Brian and I just got back from Uttarayan, Ahmedabad’s annual kite festival, and it was well worth the 30 hour round trip train ride. During this three day event, the sky fills with thousands of fluttering tissue paper kites, which the entire city of Ahmedabad ascends to their rooftops to fly. Children and adults alike swoop their colorful kites back and forth, attempting to cut the glass-encrusted kite strings of battle opponents, who stand on neighboring rooftops. When a kite flier is vanquished and his kite circles lazily to the ground, the victor shouts “CUT!” and noisy jubilant celebration breaks out on the rooftop.
Brian and I were fortunate enough to spend the festival with a wonderful family, who we met completely by chance and in a manner that would never happen in the U.S. As we walked around the Jami Masjid (mosque) in the Old City, a man noticed us carrying kites we had just bought and asked “Do you like flying kites?” We said “sure!”, and our new friend styled himself as our tour guide and led us around the Old City. To our enjoyment and slight embarrassment, he entered every haveli home that seemed open and asked whether we could peek inside. Luckily, we walked past a beautiful heritage haveli just as a young man named Nandish was walking through the front door. He invited us to come inside.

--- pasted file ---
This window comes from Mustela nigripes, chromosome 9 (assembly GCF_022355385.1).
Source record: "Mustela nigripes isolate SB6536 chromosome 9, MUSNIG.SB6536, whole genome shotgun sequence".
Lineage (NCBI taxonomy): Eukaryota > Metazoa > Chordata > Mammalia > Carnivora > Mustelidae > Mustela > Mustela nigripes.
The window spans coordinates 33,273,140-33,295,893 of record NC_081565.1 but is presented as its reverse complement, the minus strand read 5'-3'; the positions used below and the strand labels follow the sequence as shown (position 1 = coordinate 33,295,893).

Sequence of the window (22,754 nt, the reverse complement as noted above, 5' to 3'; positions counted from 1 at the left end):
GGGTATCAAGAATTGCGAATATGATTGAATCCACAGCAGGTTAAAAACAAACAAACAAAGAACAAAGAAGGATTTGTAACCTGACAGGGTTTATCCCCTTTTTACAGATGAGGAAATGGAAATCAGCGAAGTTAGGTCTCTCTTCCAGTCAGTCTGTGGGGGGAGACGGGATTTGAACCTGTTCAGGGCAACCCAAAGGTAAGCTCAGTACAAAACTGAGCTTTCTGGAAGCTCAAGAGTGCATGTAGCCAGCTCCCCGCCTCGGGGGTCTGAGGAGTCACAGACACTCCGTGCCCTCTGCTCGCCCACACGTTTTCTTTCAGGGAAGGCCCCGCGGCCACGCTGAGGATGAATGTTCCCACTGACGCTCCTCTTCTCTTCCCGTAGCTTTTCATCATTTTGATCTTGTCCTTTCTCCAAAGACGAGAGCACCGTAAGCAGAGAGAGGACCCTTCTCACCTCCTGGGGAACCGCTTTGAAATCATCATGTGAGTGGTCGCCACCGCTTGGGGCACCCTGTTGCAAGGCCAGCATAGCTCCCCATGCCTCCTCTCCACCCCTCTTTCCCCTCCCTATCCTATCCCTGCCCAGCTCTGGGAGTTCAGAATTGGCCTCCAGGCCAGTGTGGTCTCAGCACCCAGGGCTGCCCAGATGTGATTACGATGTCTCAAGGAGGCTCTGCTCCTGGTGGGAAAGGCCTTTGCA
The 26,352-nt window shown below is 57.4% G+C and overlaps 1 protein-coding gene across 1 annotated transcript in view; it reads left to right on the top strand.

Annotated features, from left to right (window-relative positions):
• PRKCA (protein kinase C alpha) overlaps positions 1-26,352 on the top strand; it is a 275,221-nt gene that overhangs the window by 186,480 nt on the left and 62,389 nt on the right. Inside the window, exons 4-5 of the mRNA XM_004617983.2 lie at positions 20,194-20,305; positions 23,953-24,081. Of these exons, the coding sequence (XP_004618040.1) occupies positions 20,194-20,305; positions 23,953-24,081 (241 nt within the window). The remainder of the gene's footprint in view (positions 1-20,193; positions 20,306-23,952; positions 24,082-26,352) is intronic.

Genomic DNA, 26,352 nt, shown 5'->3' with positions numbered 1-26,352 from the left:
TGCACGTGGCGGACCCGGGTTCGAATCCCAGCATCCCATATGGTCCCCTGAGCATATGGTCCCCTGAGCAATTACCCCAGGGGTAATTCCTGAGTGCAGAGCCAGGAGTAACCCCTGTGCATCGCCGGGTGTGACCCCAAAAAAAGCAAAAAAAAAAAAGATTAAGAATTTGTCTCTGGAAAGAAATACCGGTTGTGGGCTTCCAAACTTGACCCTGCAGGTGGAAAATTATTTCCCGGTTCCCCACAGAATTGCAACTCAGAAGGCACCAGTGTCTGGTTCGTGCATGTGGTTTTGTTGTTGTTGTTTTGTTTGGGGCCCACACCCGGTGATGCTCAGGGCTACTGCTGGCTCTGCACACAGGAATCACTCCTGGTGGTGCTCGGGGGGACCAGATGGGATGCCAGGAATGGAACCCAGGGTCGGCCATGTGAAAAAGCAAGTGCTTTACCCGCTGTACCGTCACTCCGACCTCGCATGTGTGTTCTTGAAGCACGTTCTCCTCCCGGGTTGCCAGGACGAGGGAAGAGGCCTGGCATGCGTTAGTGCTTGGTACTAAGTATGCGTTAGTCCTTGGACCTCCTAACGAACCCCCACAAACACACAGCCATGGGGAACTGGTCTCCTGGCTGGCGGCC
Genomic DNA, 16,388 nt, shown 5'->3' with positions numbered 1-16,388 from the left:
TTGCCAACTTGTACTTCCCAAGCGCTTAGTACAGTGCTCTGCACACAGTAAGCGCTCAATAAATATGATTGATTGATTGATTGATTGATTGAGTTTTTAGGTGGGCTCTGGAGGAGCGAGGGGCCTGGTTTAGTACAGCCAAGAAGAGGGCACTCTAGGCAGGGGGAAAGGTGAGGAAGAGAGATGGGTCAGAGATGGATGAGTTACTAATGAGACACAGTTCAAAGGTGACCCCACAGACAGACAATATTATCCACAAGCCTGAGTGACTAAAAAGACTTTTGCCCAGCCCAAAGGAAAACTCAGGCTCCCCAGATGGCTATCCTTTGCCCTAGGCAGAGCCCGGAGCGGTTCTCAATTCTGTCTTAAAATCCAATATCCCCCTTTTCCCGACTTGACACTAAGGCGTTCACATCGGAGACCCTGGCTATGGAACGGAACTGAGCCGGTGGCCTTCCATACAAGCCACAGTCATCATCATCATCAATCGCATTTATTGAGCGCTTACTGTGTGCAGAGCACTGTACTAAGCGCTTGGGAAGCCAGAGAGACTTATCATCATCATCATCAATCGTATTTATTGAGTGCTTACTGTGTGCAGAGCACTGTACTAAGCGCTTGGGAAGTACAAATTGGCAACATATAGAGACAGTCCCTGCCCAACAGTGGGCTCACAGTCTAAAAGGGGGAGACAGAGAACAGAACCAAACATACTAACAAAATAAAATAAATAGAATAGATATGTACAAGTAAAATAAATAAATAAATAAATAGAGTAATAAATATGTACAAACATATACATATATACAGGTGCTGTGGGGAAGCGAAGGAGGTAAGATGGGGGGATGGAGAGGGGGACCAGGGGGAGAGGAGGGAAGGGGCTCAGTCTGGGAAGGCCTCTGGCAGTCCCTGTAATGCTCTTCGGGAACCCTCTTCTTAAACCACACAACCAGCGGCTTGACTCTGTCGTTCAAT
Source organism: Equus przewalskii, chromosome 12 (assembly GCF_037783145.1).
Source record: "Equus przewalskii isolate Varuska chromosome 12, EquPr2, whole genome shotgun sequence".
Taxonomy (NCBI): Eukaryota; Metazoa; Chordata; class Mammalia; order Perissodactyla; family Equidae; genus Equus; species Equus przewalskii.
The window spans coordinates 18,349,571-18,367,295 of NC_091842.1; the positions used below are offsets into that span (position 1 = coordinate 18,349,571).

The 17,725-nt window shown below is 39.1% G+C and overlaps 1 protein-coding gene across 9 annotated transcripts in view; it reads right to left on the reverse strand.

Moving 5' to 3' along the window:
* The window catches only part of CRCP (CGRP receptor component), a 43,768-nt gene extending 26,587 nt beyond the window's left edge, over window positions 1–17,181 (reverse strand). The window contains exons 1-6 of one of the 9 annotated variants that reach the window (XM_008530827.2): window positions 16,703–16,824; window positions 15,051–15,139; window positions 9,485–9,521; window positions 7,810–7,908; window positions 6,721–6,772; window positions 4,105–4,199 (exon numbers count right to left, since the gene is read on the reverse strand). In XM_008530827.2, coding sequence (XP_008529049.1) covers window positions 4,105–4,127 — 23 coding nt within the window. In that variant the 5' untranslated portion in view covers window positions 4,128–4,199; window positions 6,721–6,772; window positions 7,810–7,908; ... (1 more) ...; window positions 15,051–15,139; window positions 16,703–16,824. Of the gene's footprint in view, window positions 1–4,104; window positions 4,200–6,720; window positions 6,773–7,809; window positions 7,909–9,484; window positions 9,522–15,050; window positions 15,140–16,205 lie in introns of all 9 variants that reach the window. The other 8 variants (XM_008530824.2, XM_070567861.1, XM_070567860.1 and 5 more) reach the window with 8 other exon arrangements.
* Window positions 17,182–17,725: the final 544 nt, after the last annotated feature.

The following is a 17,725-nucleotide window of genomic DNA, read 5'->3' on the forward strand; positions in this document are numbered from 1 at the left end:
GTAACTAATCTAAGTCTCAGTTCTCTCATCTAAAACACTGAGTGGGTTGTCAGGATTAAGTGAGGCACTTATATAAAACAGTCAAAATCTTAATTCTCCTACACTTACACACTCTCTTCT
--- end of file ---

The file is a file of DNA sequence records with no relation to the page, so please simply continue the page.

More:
Nandish took us up three flights of stairs and a ladder, which led onto the house’s corrugated tin roof. We emerged into white sunlight, filled with kites, shouts, and laughter. From outside on the ground, we never would have realized what fun was going on above our heads and in the city’s sky.
Nandish introduced us to his father Aashish, his cousin Revant, his aunt Vaibhavi, and his uncle Akshay. They welcomed us into their homes with such warmth that we immediately felt like family. Akshay and Aashish patiently taught Brian and me to launch kites in the air (unsuccessfully…it’s much harder than you would expect!) while Revant and Nandish demonstrated, and Vaibhavi looked on.
We watched kites fly all day and into the night, when fireworks replaced the kites and illuminated lanterns set aloft. The family invited us back the next day for more kite flying and a delicious Gujarati thali lunch. When we finally had to leave to catch our train, we said goodbye and were sent on our way with souvenir kites, jalebis to eat on the train, and promises to see one another again.
We are continually amazed by the warmth and kindness of everyone we meet, particularly in Ahmedabad. Meeting Akshay, Aashish, Vaibhavi, Nandish, and Revant was the highlight of our trip, and they allowed us to experience the kite festival as locals do…as part of a family, laughing on the rooftops.